- N3.57tn Borrowed in 21 Months to Finance Budget Deficit
The Federal Government said on Tuesday that it borrowed N3.57tn between June 2015 and March 2017 to finance budget deficits.
The government said this in response to an enquiry which sought to know what use it had put the funds being borrowed in the last two years from both external and local sources.
The enquiry, which was addressed to the Minister of Finance, Mrs. Kemi Adeosun, under the Freedom of Information Act, sought to ascertain the specific projects that the borrowed funds were used to execute.
The minister, however, referred the enquiry to the Debt Management Office for response.
In its response, the DMO hinted that the domestic borrowing was not tied to any specific projects but warehoused in the Consolidated Revenue Fund Account with the Central Bank of Nigeria for funding budget deficit, while the foreign loans were tied to specific projects.
The response from the government signed by Director, Policy, Strategy and Risk Management Department, DMO, Mr. Joe Ugoala, read in part, “In the case of domestic borrowing, kindly be informed that funds raised through the issuance of FGN securities in the domestic capital market are remitted into a pool – the Consolidated Revenue Fund Account maintained in the Central Bank of Nigeria for the purpose of funding the appropriated budget deficit.
“It is important to note that these borrowings from both external and domestic sources are mainly used to fund development of infrastructure and human capital in the various sectors of the economy, as listed in the appropriation acts.”
Statistics obtained from the DMO showed that the Federal Government’s domestic component of the national debt rose from N8.39tn as of June 2015 to N11.97tn by March 2017. This means that the domestic debt of the Federal Government rose by N3.57tn within the period.
According to the 2016 Appropriation Act, the Federal Government budget deficit for 2016 amounted to N2.22tn, while the deficit for 2017 amounted to N2.36tn. For 2015, the budget deficit stood at N755bn or 0.79 per cent of the Gross Domestic Product.
On monthly basis, the Federal Government uses a number of instruments to borrow money from the debt market. These include FGN Bonds, the Nigerian treasury bills and the Nigerian treasury bonds. It recently added a new instrument to the pack, the FGN Savings Bond.
Of the Federal Government’s domestic debt of N11.97tn as of March 31, FGN Bonds accounted for N8.18tn or 68.31 per cent; Nigerian treasury bills accounted for N3.6tn or 30.08 per cent; Nigerian treasury bonds, N190.99bn or 1.6 per cent; while the FGN savings bond accounted for N2.07bn or 0.02 per cent.
The nation’s domestic debt stood at N19.16tn as of March 31, 2017.
As of March 31, 2015, the country’s total debt stood at N12.06tn. This means that within a period of two years, the nation’s debt stock had increased by 58.84 per cent.
Within the period of two years, the country’s external debt rose from $9.46bn to $13.81bn. This means that within the two-year period, the country’s external debt rose by $4.35bn or 45.98 per cent.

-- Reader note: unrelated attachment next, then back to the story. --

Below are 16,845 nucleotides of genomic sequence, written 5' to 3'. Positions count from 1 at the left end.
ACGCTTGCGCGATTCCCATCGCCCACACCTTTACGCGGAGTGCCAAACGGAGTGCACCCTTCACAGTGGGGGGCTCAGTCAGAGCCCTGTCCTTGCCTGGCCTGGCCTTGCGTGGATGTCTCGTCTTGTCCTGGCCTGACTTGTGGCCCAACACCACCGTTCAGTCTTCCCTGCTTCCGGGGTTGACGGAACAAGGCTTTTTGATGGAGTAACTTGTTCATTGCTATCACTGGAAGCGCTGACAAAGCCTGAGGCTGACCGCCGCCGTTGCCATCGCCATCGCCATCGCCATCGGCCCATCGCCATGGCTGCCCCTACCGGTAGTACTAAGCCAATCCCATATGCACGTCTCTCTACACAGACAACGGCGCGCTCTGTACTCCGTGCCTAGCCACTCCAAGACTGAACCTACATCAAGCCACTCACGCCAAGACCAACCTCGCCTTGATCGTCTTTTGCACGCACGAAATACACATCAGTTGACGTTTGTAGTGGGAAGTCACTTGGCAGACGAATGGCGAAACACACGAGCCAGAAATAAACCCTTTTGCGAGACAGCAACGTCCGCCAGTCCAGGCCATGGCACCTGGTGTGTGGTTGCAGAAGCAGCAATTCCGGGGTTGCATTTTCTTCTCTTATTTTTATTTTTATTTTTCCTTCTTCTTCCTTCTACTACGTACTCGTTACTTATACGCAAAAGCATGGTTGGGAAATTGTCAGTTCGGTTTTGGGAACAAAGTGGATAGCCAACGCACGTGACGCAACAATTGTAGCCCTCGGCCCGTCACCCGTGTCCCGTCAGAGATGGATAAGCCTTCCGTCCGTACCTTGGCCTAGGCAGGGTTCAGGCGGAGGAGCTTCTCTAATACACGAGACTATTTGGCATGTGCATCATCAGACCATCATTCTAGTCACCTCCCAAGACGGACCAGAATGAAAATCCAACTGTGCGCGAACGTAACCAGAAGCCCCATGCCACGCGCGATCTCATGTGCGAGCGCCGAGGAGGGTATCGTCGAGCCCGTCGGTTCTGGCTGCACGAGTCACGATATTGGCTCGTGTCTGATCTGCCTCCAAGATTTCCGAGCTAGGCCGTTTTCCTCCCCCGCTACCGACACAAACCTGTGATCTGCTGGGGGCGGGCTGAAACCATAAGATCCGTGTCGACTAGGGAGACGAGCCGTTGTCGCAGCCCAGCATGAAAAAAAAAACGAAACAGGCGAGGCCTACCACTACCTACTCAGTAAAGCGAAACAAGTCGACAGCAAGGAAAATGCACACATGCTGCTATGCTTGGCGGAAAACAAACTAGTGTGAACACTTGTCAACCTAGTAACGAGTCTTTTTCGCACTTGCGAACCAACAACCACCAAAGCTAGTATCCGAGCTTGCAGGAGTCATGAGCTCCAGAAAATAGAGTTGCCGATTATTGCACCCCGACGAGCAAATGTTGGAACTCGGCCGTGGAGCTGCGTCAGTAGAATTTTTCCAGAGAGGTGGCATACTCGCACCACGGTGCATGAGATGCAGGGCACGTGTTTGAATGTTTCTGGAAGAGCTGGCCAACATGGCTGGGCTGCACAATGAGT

The external debt component, however, has been affected by exchange rate variations as the last two years have witnessed significant changes in foreign exchange rates.
According to the DMO, the official exchange rate of N306.35 to $1 was used in calculating the country’s external debt for March 31, 2017, while the official rate of N197 to $1 was used in determining the foreign debt for March 31, 2015.
The domestic debt component of the states stood at N2.96tn as of March 31, 2017, up from the figure of N1.69bn as of March 31, 2015.
This means that within the period of two years, the domestic debt of the states rose by N1.27tn or 75.15 per cent.
With drying revenues from oil and gas, the government in the last two years has increasingly depended on borrowing even to carry out routine responsibilities.
Although foreign debts are seen as cheaper than domestic debts, the government has increasingly depended on local debts as foreign donors place more stringent conditions on its path.
NAIC Pays N1.7bn Claims to Farmers
The Nigerian Agricultural Insurance Corporation (NAIC) said it paid a total of N1.7 billion claims to over 5,000 farmers in the past two years.
NAIC, which is the only federal government owned insurance company authorised to offer agric insurance services to farmers at subsidised rate, said a breakdown of the paid claims showed that it paid N856 million to insured farmers in 2019 and N848 million in 2020.
Commenting on the development, NAIC Managing Director, Mrs. Folashade Joseph, said the claims were paid to the farmers to cover losses incurred in the course of doing business.
Joseph, enjoined agricultural investors and lending institutions to continue to partner NAIC by taking agricultural insurance cover that will enable them remain firm in business despite unforeseen circumstances from weather conditions and other risks in order to realise the food security agenda of President Muhammadu Buhari.
She said the above-mentioned amount was shared among five million farmers who suffered various setbacks in their farms as a result of natural course.
According to her, the NAIC Agric Insurance Scheme was launched in 1987 by federal government to restore the confidence and productivity of Nigerian farmers who suffered losses as a result of natural disaster such as flood, drought, pest and diseases.